Mid-Level // Editorial Department
What does a Commissioning Editor do?
A Commissioning Editor’s main job is to find new authors, books and ideas to publish. Their aim is to build up a publisher’s list with successful authors and books. A publishers ‘list’ just means the list of titles that they publish.
Commissioning Editors are involved with the project at each stage. They are the link between the proposal and the finished product.
Keeping up with trends and being able to predict their future is an important part of their role, helping them find new products and undiscovered markets.
What is a Commissioning Editor good at?
- Communication; efficiently working with their team and authors
- Organisation; good at juggling lots of different tasks and ensuring projects are delivered on time
- Creativity; innovative, passionate about great storytelling and always on the look out for new authors
Who does a Commissioning Editor work with?
A Commissioning Editor usually reports to the publisher or editorial director and works closely with colleagues in different departments as well as building relationships with authors and agents.
How do I become a Commissioning Editor?
You would usually start out as an editorial assistant or another junior position in a publishing company and then gain more experience, possibly through a role such as assistant editor, before progressing into the role of Assistant Editor.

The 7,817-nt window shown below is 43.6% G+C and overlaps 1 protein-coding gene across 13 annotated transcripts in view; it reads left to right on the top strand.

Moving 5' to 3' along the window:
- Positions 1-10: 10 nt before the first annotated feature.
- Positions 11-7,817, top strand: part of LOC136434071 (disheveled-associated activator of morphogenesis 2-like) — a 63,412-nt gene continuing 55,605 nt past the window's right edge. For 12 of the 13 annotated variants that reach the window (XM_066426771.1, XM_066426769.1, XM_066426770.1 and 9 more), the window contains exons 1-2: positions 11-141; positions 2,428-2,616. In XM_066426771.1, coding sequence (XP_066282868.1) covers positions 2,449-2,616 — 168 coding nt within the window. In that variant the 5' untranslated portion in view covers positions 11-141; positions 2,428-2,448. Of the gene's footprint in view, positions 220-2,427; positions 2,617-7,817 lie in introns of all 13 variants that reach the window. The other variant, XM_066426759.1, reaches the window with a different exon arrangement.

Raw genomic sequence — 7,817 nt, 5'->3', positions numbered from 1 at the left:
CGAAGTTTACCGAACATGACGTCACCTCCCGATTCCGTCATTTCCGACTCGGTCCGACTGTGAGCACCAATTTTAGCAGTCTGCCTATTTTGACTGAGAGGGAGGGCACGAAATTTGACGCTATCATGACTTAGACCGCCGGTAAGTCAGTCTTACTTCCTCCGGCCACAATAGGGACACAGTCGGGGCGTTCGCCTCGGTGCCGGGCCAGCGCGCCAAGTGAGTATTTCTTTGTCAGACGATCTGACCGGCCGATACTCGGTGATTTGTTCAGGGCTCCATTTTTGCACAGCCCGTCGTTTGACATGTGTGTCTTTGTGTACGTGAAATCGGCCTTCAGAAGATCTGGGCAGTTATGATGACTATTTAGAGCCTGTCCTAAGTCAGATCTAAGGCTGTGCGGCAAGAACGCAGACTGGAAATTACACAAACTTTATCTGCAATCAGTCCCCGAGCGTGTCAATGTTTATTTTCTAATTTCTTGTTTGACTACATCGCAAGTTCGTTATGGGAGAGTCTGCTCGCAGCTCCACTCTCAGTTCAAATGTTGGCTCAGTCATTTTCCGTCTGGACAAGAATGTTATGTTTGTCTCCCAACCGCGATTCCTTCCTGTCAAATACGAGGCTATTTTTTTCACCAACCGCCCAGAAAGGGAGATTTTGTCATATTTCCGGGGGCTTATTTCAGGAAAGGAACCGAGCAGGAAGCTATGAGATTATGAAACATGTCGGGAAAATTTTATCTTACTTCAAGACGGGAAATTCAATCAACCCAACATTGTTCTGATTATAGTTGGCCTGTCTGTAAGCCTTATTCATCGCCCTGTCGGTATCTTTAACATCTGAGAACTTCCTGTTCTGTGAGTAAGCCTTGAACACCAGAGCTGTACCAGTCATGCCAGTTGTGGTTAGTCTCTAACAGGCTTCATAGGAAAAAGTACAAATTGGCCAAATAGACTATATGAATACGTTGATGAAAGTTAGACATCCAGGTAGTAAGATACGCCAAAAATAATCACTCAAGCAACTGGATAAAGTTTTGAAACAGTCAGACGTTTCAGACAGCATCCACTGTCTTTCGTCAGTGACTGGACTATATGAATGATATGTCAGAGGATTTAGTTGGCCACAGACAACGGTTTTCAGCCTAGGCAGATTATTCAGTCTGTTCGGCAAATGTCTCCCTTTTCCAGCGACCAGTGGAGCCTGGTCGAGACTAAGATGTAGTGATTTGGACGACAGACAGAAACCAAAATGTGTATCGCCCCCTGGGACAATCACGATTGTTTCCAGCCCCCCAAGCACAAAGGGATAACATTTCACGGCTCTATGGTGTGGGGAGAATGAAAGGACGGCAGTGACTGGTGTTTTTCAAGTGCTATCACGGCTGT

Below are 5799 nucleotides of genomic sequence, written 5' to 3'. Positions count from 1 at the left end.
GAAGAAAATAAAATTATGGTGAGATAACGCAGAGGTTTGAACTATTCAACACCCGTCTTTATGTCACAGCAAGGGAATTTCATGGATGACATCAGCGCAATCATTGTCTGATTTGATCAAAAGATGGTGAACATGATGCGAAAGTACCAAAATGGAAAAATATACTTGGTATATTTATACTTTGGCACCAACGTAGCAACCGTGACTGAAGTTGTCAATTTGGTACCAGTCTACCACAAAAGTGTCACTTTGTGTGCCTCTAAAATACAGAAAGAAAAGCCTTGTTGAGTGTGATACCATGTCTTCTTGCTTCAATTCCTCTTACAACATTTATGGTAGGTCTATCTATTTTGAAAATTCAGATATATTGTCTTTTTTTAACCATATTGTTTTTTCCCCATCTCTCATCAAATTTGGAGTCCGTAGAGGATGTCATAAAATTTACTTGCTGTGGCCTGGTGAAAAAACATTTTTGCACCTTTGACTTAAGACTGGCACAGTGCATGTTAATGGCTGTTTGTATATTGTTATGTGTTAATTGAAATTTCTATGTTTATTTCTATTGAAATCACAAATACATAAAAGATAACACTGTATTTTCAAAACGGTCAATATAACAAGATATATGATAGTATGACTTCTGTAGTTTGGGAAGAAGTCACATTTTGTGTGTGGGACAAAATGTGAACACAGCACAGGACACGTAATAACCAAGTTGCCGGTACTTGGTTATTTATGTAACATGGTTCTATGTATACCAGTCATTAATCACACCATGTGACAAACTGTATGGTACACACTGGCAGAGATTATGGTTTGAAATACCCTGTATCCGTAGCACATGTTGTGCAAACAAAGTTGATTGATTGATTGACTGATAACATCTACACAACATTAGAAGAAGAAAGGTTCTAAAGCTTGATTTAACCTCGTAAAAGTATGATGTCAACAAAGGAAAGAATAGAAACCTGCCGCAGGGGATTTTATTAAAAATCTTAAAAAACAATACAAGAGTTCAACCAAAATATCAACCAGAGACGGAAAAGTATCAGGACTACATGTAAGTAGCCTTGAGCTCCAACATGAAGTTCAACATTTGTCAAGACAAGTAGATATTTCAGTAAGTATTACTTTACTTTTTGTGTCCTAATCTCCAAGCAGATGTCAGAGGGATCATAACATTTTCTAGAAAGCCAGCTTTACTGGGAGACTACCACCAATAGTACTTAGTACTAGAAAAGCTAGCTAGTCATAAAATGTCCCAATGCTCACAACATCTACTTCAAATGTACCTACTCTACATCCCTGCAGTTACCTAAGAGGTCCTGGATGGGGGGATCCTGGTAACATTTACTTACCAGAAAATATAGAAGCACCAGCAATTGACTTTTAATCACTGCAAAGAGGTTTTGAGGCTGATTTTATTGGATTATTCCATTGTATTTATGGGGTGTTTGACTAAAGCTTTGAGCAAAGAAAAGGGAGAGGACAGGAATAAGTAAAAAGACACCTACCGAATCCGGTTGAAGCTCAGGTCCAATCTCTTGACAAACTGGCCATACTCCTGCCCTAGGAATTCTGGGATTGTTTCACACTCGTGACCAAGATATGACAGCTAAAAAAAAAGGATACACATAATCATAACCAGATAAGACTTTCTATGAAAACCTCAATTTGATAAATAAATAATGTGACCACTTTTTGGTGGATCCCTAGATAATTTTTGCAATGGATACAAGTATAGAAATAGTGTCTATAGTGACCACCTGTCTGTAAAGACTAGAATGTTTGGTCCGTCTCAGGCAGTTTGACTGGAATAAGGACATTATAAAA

If you want to work in general book publishing, you might think about studying humanities and social science disciplines, such as English and History, at university. If you are more interested in academic and educational publishing then you might study any number of academic disciplines.
You can also work your way up to this role without a university degree. There are editorial traineeships at various publishing companies and many publishers have recently introduced a Publishing Assistant apprenticeship, which would be a great place to start a career in editorial.
Short training courses with the Publishers Training Centre and Society for Editors and Proofreaders are also great ways to develop your skills.
Learn more about what it’s like to be a Commissioning Editor: